Tag Archives: UN women

VGIF is happy to announce the re-launch of its VGIF @ the UN blog

We would like to introduce you to our VGIF United Nations interns, Meryl Roux and Taysha Milagros Clark.

Meryl and Taysha were involved with VGIF at CSW 57 and after a summer hiatus have continued to attend meetings at the UN throughout the fall.

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Meryl is a senior at Manhattanville College, double-majoring in Political Science and International Studies. Working with VGIF is her first experience with a grassroots organization and she is very enthusiastic about gaining insights into the community development issues that she believes matter the most.  Meryl looks forward to continuing to learn more about the internal workings of the United Nations and reporting back to you, here on the blog.

Taysha is a sophomore at Barnard College, pursuing a Bachelor’s degree in Political Science and Human Rights with a minor in Sociology. She is enthusiastic about VGIF because she is a firm believer that women’s rights are human rights, and vice versa. She is eager to see these issues discussed in different perspectives, and enjoys the work she is doing to help VGIF better the lives of not only women, but entire communities.

Taysha and Meryl will be representing VGIF at the UN through May, including as VGIF delegates at the 58th Session of the Commission on the Status of Women in March.  They receive support from the program director at the VGIF office, and in biweekly UN discussion meetings with Michaela Walsh of the UN Committee.

The many human rights issues discussed at the UN include violence against women, poverty, gender equality, literacy, maternal health and child mortality —these are some of issues that VGIF address in its grants program for women and girls in developing countries. As representatives of VGIF, the interns are encouraged to “make their voices heard.”  They are learning to be leaders engaged in improving the lives of women and girls worldwide, so listen for their voices in the coming weeks.

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At CSW56: “Nothing about us, without us.”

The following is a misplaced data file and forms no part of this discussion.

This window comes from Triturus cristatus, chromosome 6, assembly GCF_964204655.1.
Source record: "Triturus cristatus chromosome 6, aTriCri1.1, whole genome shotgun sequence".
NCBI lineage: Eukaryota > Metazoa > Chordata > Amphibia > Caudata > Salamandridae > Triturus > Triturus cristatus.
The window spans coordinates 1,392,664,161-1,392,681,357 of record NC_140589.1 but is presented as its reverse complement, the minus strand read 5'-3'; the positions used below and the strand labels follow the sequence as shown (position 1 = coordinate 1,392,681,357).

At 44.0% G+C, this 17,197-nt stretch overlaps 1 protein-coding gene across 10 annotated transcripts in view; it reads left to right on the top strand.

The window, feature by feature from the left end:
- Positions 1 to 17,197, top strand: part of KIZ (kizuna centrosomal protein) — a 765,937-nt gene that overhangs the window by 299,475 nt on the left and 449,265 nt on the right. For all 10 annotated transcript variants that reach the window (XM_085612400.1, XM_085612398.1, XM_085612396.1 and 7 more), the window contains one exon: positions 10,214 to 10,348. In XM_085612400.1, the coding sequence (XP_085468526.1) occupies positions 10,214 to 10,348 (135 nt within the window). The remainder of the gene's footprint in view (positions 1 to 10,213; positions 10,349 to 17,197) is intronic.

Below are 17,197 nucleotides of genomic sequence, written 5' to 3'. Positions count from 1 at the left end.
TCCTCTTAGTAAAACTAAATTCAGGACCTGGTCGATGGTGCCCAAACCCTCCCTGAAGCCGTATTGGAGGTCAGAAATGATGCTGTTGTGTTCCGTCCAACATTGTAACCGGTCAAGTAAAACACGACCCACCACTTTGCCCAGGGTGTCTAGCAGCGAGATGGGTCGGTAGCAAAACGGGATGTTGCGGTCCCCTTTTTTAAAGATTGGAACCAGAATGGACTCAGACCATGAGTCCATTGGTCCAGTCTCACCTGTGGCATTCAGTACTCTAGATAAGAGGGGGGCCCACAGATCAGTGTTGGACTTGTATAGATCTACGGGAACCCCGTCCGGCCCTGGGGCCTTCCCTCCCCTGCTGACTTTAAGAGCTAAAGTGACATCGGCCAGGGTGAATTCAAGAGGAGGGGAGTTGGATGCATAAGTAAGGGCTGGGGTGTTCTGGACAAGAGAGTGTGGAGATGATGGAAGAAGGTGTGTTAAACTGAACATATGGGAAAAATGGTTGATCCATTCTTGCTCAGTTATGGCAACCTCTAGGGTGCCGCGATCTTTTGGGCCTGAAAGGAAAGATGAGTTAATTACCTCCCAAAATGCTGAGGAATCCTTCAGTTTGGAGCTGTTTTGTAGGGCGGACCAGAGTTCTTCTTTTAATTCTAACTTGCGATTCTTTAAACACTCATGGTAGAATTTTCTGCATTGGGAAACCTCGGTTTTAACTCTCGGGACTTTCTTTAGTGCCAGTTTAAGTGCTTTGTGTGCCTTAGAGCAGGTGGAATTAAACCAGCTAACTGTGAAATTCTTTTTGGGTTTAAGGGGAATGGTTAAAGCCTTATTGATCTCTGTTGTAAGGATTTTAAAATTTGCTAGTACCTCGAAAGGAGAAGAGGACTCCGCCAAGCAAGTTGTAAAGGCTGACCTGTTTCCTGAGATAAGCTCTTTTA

By Charlotte Lorick, VGIF UN Representative

It has been an eventful CSW56 Conference thus far, featuring inspirational and oftentimes eye-opening talk on rural women’s rights. Amidst the discussion about gender equality in rural communities, there has been an underlying buzz of concern among attendees. Despite the fact that an estimated 4,000 women from across the world have made it to the conference, some are concerned that many women’s voices are still not being represented. According to Bathabile Dlamini, Minister of Social Development in South Africa, their voices may be the most important of all.

At the Socialist International Women (SIW) Side Event on Thursday, hosted by the Permanent Mission of Italy, Dlamini shared her views on the situation of rural women in South Africa. Much of her discussion focused on the many problems that rural women are facing in her country, including patriarchal cultural practices, little access to leadership positions, and inadequate control over their own resources. The last point she made was most notable of all – she expressed her concern that many of these women are incapable of sharing their personal stories with the world. She feels that the very women that this conference focuses on have little impact on the diplomatic process at the UN and have very little power to change their situation. As she put it, “We all have come here to New York and left most of the rural women at home. We are talking about their futures and well-being and they are not even included in this discussion.” I have heard similar concerns at some of the other meetings, complaints that many women were denied a VISA, or that many simply do not have the funds to make the trip. She then went on to say that the women who do manage to make the trip to New York have faced some challenges. “We are traveling so far and yet many events have no translation and we do not have access to the rooms where decisions are actually being made.”

She appealed to the NGO community, the international community, and the UN member states to rethink the current system. NGO members have not come here just to talk. They have come to New York seeking change, and to improve their lives and the lives of the millions of women they represent. The time has come for action. We all know the problems. We all know the solutions. Now it is a matter of political will and getting the governments to implement the necessary changes. To accomplish this, to encourage government action, and to ensure that the right decisions are made, it is important that politicians hear from the rural women who need their help. Or as Dlamini so rightly concluded, “Nothing about us, without us!” We now must ask ourselves: How can we, as individuals and NGOs, ensure that action is taken and that we carry her message over into CSW 57?

UN Women Executive Director Michelle Bachelet with youth delegates at the Youth Delegates Orientation